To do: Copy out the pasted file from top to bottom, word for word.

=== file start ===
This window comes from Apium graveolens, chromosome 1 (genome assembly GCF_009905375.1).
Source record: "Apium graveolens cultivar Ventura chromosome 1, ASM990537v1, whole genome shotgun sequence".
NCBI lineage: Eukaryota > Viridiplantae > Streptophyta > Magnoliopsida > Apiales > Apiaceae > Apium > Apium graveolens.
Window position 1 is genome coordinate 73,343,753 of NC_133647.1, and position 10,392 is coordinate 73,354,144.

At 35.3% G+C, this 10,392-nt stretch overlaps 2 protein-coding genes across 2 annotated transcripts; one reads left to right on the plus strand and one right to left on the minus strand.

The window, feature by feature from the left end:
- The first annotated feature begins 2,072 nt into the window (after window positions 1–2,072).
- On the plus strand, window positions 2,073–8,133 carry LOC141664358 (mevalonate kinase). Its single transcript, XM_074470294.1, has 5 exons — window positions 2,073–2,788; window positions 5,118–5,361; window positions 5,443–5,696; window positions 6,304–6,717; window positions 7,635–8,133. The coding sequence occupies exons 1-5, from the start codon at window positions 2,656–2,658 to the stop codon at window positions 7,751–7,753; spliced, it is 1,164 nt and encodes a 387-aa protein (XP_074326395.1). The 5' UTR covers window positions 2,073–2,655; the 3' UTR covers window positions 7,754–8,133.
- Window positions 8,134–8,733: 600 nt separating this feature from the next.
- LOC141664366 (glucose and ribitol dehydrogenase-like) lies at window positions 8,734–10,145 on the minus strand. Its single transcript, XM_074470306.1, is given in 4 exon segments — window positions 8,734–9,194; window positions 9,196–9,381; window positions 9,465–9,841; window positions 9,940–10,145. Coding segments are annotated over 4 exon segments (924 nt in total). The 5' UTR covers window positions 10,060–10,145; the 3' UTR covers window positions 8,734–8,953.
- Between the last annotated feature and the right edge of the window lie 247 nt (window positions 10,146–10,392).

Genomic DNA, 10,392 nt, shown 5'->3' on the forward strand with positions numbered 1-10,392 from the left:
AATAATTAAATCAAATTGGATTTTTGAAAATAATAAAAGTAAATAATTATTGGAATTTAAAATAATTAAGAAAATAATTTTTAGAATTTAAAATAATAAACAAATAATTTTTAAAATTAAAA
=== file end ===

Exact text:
This window comes from Apium graveolens, chromosome 1 (genome assembly GCF_009905375.1).
Source record: "Apium graveolens cultivar Ventura chromosome 1, ASM990537v1, whole genome shotgun sequence".
NCBI lineage: Eukaryota > Viridiplantae > Streptophyta > Magnoliopsida > Apiales > Apiaceae > Apium > Apium graveolens.
Window position 1 is genome coordinate 73,343,753 of NC_133647.1, and position 10,392 is coordinate 73,354,144.

At 35.3% G+C, this 10,392-nt stretch overlaps 2 protein-coding genes across 2 annotated transcripts; one reads left to right on the plus strand and one right to left on the minus strand.

The window, feature by feature from the left end:
- The first annotated feature begins 2,072 nt into the window (after window positions 1–2,072).
- On the plus strand, window positions 2,073–8,133 carry LOC141664358 (mevalonate kinase). Its single transcript, XM_074470294.1, has 5 exons — window positions 2,073–2,788; window positions 5,118–5,361; window positions 5,443–5,696; window positions 6,304–6,717; window positions 7,635–8,133. The coding sequence occupies exons 1-5, from the start codon at window positions 2,656–2,658 to the stop codon at window positions 7,751–7,753; spliced, it is 1,164 nt and encodes a 387-aa protein (XP_074326395.1). The 5' UTR covers window positions 2,073–2,655; the 3' UTR covers window positions 7,754–8,133.
- Window positions 8,134–8,733: 600 nt separating this feature from the next.
- LOC141664366 (glucose and ribitol dehydrogenase-like) lies at window positions 8,734–10,145 on the minus strand. Its single transcript, XM_074470306.1, is given in 4 exon segments — window positions 8,734–9,194; window positions 9,196–9,381; window positions 9,465–9,841; window positions 9,940–10,145. Coding segments are annotated over 4 exon segments (924 nt in total). The 5' UTR covers window positions 10,060–10,145; the 3' UTR covers window positions 8,734–8,953.
- Between the last annotated feature and the right edge of the window lie 247 nt (window positions 10,146–10,392).

Genomic DNA, 10,392 nt, shown 5'->3' on the forward strand with positions numbered 1-10,392 from the left:
AATAATTAAATCAAATTGGATTTTTGAAAATAATAAAAGTAAATAATTATTGGAATTTAAAATAATTAAGAAAATAATTTTTAGAATTTAAAATAATAAACAAATAATTTTTAAAATTAAAA